Volume 5, Issue 15
April 17, 2020
THIS SUNDAY: April 19, 2020
Second Sunday of Easter
Lectionary Scripture Readings

ALL ON-SITE CHURCH SERVICES CANCELLED

8:15 - 9:00AM
Online Morning Prayer Service Music*

9:00AM
Online Morning Prayer Service*

*available on the All Saints' website and Facebook page, and via phone, see info below
UPCOMING EVENTS
Preschool Spring Break
EXTENDED
Monday, March 16 th -
Thursday , April 30 th
7:15AM - 5:15PM
Sloggett Center
RECURRING EVENTS
ALL RECURRING EVENTS SUSPENDED UNTIL APRIL 30 th
Sunday School
Every Sunday, 9:30 - 10:15AM
Memorial Hall

Aloha Hour
Every Sunday, 10:45AM - 12:00PM
Under the big tree

Monday Crew
Every Monday, 8:00AM
Church Office

Laundry Love
1 st & 3 rd Wednesday, 5:00PM
Kapa`a Laundromat
McMaster Slack Key Guitar and Ukulele Concert
Every Wednesday, 6:00PM
Church

Daughters of the King
2 nd & 4 th Thursday, 7:00 - 8:00PM
Memorial Hall

Choir Practice
Every Thursday, 6:00PM
Choir Room
All Saints' Response to COVID-19
ACCESSING SUNDAY SERVICES
Please be advised that Kahu Kawika and Fr. Andrew from St. Michael and All Angel's Church in Lihue are collaborating to provide a special joint service recording for Sunday's worship service.

The recording will be available for viewing on our website,  www.allsaintskauai.org  and the All Saints' Facebook page by Sunday morning. 

Congregants will also have the option to listen to the recording by calling the church office, (808) 822-4267, and following the prompts provided through our new auto attendant feature.
Reflection from Kahu Kawika
No Such Thing As a ‘ Low’ Sunday !
Ka’u ‘Ohana i ke Akua,

One of my favorite Sundays in the whole year is next Sunday – the Second Sunday of the Easter Season, commonly called ‘ Thomas Sunday .’ Taken from John 20:19-31, this is the story of when Thomas rejoins the group of Jesus’ friends the Sunday evening a week after Jesus’ resurrection. He had not believed the word of his friends that Jesus had indeed risen from the dead – Thomas told them that he would not believe until he could see Jesus for himself and get to touch Jesus’ scars on his hands and side. Jesus does indeed appear to all of them that Sunday evening the week after Easter, and he especially talks to Thomas and allows him to touch him to allay his doubts.

In many church circles, this Second Sunday of Easter is also known as ‘ Low Sunday ,’ mostly because it seems anti-climactic after the run-up of Holy Week and the festivities of Easter Sunday. I suspect also because many clergy feel pretty tired after all that activity and often take that Sunday off, as well as the fact that some folks who attended worship on Easter morning will then skip the following Sunday. No wonder that it seems a pity that Thomas, who already has had a rather bad reputation down the ages for being ‘Doubting Thomas,’ also gets stuck with a day called ‘Low Sunday.’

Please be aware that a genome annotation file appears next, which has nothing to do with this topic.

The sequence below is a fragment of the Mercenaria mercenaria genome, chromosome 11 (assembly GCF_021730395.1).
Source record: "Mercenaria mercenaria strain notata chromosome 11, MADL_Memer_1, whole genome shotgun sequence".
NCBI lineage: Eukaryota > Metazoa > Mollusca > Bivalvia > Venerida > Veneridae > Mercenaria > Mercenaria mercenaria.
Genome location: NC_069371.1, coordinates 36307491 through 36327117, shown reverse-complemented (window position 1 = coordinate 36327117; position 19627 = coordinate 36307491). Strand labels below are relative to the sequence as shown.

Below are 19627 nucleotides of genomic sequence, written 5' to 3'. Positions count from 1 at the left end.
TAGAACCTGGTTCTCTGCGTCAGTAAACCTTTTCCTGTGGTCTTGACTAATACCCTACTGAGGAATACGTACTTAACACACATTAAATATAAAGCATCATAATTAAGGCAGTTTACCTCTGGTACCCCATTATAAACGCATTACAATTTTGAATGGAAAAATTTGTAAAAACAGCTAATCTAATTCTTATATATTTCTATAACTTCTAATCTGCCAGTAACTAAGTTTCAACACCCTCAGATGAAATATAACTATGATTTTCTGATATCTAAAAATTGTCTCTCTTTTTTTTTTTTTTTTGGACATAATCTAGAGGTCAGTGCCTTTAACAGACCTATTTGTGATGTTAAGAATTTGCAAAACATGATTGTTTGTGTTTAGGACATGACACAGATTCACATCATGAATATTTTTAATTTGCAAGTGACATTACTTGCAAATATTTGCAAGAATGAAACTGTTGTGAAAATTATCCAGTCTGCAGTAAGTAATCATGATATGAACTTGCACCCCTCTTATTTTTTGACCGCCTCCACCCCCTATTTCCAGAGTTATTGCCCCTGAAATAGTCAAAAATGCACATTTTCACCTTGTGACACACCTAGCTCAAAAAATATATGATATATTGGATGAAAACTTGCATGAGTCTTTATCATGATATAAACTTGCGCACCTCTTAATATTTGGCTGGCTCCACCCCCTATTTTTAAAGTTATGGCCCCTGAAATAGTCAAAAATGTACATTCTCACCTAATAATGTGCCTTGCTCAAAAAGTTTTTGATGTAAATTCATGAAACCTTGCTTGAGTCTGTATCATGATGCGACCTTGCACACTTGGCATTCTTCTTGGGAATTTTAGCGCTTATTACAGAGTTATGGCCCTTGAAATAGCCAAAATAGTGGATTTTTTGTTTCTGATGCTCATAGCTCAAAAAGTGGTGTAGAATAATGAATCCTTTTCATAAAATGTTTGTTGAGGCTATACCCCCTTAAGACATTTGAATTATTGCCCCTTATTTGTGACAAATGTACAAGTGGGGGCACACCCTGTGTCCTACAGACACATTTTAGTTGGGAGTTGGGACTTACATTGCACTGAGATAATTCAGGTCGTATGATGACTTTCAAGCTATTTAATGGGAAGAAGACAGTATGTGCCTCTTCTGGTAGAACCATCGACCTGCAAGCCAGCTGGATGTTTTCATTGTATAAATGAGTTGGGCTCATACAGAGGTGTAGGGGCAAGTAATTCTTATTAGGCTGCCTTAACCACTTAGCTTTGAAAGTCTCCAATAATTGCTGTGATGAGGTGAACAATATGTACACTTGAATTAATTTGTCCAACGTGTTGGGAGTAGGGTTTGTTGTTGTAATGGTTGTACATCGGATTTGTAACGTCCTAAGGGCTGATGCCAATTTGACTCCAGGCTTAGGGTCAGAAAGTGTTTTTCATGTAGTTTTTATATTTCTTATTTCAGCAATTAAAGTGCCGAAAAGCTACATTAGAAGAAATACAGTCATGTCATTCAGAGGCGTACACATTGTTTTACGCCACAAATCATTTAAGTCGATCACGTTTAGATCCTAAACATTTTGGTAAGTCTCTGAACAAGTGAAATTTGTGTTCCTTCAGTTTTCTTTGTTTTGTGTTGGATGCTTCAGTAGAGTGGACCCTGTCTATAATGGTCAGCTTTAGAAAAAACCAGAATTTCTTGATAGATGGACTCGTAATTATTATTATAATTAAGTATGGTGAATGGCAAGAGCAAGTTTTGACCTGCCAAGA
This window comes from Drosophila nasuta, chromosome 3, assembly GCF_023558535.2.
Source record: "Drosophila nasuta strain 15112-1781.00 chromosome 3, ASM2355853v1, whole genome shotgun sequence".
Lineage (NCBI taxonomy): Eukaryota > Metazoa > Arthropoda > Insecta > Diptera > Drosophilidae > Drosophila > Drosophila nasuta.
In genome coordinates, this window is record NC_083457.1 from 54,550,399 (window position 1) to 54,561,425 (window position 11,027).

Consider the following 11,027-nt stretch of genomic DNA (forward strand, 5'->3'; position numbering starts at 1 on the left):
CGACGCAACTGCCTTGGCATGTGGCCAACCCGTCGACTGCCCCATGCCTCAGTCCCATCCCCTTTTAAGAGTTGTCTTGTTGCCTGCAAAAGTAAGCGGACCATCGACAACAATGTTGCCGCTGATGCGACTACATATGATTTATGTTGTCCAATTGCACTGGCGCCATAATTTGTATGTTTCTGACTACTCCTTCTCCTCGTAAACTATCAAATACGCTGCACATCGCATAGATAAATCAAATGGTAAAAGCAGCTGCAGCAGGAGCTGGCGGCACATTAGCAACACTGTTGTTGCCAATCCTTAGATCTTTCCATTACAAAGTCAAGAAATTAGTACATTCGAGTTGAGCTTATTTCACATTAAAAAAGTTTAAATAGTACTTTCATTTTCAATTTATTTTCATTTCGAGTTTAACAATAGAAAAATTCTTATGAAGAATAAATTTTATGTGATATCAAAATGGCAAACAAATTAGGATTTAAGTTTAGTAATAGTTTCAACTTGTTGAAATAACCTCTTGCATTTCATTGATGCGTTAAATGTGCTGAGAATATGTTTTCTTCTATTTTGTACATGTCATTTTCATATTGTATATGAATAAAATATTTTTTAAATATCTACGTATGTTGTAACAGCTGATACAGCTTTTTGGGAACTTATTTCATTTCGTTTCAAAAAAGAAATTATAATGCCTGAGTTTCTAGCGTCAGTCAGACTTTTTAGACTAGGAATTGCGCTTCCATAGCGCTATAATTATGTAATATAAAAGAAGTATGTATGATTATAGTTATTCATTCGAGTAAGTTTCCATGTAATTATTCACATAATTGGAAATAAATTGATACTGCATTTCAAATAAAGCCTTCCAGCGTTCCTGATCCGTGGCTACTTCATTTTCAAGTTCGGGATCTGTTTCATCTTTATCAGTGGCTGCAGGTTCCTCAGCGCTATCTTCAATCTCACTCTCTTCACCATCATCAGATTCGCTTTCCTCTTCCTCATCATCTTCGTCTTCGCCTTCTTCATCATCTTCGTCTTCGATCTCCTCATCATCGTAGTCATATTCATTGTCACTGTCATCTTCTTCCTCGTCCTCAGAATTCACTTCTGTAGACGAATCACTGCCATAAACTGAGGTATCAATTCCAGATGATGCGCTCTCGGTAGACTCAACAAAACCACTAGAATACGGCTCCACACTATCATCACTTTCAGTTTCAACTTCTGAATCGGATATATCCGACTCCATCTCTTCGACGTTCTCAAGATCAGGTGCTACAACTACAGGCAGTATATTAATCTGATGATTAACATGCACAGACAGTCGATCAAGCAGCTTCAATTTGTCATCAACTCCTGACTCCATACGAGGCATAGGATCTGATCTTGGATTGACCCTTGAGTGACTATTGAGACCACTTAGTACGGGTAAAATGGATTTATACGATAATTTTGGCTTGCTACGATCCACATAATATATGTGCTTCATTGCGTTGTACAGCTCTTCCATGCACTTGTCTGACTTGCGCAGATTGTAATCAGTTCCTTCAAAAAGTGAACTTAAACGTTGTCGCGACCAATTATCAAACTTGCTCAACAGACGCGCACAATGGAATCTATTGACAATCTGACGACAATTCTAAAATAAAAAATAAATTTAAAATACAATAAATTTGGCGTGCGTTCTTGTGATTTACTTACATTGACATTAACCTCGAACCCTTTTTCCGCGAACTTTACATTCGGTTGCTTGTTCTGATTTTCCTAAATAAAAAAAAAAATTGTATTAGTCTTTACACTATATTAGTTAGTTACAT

However, I urge all of us to discount referring to this Sunday as ‘ Low Sunday ,’ for a couple of reasons. The first is that I actually see Thomas as a role model for how we can have faith in Christ (please listen to my sermon on this week’s recording on our website when it is posted), so we should thus not look down on him.

But secondly, I do not believe that ANY Sunday should be referred to as a ‘low’ Sunday. Each week, we gather (either in person or virtually) to honor the wonderful truth that Jesus took an early Sunday morning to fight the forces of sin, death, and the Devil on our behalf, and turned a disheartening situation into a living hope. When we gather in person, each week we celebrate Holy Communion, received in faith that Jesus is alive now, sitting at God’s right hand on high, and living within us together as the Body of Christ on this earth. And each week, we as God’s people get spiritual and social nourishment to strengthen us to embody God’s love and to serve those around us. No Sunday is a mere day, and thus no Sunday is ever a ‘low’ Sunday.

What is true, though, is that many of us may be feeling low as we face daunting challenges in our lives, as individuals, families, and in our society and world. Indeed, the story we have this week from John 20 shows Jesus’ disciples isolated in fear of outside forces (remember that Jesus has to urge his friends repeatedly to have peace) in a residence from the rest of the world – eerie echoes of what many of us are now living through in our stay-at-home isolation in light of COVID-19 and the corresponding economic downturn.

The fears we face are real ones for sure – however, Jesus showed up in light of the real fears of his early followers as well. If we keep looking to Jesus, we get a better perspective on the things that scare us or pull us down. The things that frighten or worry us may not disappear all of a sudden, but we do know that we can face them armed with the conviction that we have a God who loves us, is going through life with us, and will see us through to the end.

Especially when feeling low, remember these words of the Apostle Paul, who himself wrote them while in prison for his faith: “Don't be anxious about anything; rather, bring up all of your requests to God in your prayers and petitions, coming from a place of thankfulness.” (Philippians 4:6) And, remember – there are no ‘low’ Sundays because Jesus made Sunday special.

I ke mahalo o ke Akua,
Kahu Kawika+
A Joyous Easter!
Senior Warden David Murray's Reflections